TLT16 take aways

I thought I would make the best use of my 4 hour train journey back to reflect on my practice in the context of the teach meet in Southampton this weekend. 

As always when I attend these events, I have found it reenergising. If nothing else sometimes this is enough. Everything else is a bonus and I think I managed to take away several bonuses with me today.

The one thing I am constantly worried about is not knowing if I am doing the right thing by the students. You get so caught up in the bubble, and when we get on that rollercoaster in September the opportunities to reflect and ensure that your practice is purposeful is so limited it is difficult to feel you are on the right path. 

So in the true blog style, I am going to just note down my reactions and thoughts for each of the session I attended and reflect on how that matches into my previous reading and pedagogy.

The opening from John Tomsett:

I was looking forward to hearing from John Tomsett for two reasons: one, I read his book over the summer and loved it, and  secondly from an English teacher’s perspective I wanted to pick his brains regarding the way he has moved forward with the new GCSE.

His opening used the buzz word that has been so central to my reading over the last 3 years: metacognition. Frustratingly, this isn’t something that I’ve been able to get off the ground in schools in terms of outside of my own classroom but in hearing this word reiterated today and throughout many of the sessions is I attended helped me see that this is something I want to persevere with. As I feel it has really merit.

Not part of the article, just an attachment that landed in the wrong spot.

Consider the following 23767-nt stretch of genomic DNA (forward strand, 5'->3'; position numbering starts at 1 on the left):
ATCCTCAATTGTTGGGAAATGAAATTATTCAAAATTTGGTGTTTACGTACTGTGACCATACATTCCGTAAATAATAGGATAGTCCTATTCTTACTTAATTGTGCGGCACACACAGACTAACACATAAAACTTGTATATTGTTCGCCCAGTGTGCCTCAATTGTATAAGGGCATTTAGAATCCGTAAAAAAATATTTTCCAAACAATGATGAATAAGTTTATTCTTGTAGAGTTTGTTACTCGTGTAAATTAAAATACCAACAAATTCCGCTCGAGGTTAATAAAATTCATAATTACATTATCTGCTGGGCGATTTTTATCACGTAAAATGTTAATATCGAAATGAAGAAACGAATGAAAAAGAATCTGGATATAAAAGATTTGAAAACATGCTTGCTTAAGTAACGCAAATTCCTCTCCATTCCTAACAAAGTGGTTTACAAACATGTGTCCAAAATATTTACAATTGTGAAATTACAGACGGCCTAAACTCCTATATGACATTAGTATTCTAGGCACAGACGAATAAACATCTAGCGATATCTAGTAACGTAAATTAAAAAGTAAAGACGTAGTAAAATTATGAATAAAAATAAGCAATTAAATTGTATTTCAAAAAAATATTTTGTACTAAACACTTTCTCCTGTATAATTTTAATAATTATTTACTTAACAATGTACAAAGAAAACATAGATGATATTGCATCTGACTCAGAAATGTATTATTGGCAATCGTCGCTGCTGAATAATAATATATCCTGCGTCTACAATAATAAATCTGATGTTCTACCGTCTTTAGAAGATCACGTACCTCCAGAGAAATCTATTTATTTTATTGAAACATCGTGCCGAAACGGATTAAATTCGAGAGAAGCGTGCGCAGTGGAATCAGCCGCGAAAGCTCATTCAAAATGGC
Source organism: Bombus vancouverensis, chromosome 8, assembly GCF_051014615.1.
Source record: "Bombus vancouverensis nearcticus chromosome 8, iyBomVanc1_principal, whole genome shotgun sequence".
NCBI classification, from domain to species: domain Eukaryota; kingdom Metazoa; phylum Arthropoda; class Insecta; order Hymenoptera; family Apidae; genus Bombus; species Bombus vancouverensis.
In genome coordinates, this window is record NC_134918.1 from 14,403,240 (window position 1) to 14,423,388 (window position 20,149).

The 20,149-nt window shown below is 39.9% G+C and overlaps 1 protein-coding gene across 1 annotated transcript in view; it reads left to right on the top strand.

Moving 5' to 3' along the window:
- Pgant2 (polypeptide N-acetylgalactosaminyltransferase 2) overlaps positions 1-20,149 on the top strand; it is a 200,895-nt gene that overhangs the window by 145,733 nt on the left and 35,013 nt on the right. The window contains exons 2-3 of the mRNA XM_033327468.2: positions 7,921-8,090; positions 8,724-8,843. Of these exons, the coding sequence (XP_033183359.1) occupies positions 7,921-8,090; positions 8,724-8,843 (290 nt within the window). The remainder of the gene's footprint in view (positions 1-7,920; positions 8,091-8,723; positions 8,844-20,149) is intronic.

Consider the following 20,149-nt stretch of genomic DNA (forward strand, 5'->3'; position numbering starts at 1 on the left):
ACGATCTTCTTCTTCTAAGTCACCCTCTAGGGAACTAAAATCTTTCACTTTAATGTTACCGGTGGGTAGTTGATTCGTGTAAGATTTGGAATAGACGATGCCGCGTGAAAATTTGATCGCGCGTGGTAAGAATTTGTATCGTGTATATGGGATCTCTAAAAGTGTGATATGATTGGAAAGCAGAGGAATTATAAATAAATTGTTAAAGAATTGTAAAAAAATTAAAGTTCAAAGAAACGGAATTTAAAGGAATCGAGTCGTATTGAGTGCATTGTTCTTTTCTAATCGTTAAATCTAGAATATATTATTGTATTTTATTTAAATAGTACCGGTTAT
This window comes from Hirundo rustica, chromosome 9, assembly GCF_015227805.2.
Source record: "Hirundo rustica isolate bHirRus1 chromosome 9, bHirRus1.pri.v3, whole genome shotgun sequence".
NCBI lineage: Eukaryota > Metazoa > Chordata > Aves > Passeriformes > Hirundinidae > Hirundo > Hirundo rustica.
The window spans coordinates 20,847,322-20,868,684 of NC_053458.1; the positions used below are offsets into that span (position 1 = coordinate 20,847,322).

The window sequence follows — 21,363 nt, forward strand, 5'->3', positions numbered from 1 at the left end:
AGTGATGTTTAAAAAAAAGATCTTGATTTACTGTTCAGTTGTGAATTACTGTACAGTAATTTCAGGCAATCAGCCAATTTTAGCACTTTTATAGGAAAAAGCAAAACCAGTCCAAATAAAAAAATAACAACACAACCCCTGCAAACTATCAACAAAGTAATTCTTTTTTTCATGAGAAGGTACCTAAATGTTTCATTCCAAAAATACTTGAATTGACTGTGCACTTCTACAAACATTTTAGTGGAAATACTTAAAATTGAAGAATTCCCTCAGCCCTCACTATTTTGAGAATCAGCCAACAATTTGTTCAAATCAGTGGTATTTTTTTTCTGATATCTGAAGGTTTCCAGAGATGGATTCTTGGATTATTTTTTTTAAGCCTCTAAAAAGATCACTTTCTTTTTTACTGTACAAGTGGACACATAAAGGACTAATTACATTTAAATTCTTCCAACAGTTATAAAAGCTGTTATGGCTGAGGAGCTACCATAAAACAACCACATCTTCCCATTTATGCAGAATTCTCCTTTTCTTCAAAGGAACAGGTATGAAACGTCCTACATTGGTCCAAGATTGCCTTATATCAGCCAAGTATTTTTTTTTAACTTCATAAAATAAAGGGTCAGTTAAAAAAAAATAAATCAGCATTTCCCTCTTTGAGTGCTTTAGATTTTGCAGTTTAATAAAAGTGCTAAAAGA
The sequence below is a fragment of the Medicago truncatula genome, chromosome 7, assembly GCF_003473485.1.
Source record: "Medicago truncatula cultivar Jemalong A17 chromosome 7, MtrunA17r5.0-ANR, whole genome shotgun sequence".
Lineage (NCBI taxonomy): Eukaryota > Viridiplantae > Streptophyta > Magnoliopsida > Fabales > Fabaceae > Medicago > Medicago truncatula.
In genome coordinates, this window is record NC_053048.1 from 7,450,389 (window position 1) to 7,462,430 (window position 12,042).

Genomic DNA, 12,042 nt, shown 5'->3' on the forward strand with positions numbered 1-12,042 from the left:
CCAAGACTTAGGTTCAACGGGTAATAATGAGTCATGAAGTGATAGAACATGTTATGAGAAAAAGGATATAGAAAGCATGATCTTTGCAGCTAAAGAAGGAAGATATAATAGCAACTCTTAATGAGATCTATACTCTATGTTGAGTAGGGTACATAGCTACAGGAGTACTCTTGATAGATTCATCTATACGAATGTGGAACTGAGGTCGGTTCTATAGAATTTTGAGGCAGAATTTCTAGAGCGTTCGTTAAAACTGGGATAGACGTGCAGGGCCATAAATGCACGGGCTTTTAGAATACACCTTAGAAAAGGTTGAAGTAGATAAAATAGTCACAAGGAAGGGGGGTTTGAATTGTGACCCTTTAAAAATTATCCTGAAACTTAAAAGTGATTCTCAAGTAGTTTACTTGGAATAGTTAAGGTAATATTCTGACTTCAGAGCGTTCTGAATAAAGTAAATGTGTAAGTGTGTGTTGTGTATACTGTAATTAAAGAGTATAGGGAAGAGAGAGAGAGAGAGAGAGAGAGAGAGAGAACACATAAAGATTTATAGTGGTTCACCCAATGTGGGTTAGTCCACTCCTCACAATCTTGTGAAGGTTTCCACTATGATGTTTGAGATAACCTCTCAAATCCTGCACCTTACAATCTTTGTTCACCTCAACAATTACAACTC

Session 1: questioning with Andy Tharby.

I played safe here as I have read ‘Making every lesson count’ and feel quite confident in questioning. What I did take away was the a sense of relief that I wasn’t the only one reall hammering the questioning. NOt only using it as retrieval practise but also from Readingn Reconsidred by Doug Lemov, using it to shape the questions that I use to analyse a text..

What I did think was particularly powerful was the emphasis on creating lists of questions from a text. A whole departmental approach is a fab way to ensure that you are supporting the less experienced staff and also providing resources from all. 

I bought a book at the Crown book stall today called the Philosophy Shop which also helps develop students thinking through questioning that I think I will begin building into schemes of work to help link contextual factors, questioning and diverse thinking on a topic we are studying. .

Session 2: Assessment with John Tomsett

This was out of sheer curiosity I went to this one. LIfe after Levels is a struggle for many schools and for English at the moment it is not exception. Schools are trying to balance the accountability factor alongside not giving levels and changing mindsets and I definitely took away from this a need to change my mind set on levels.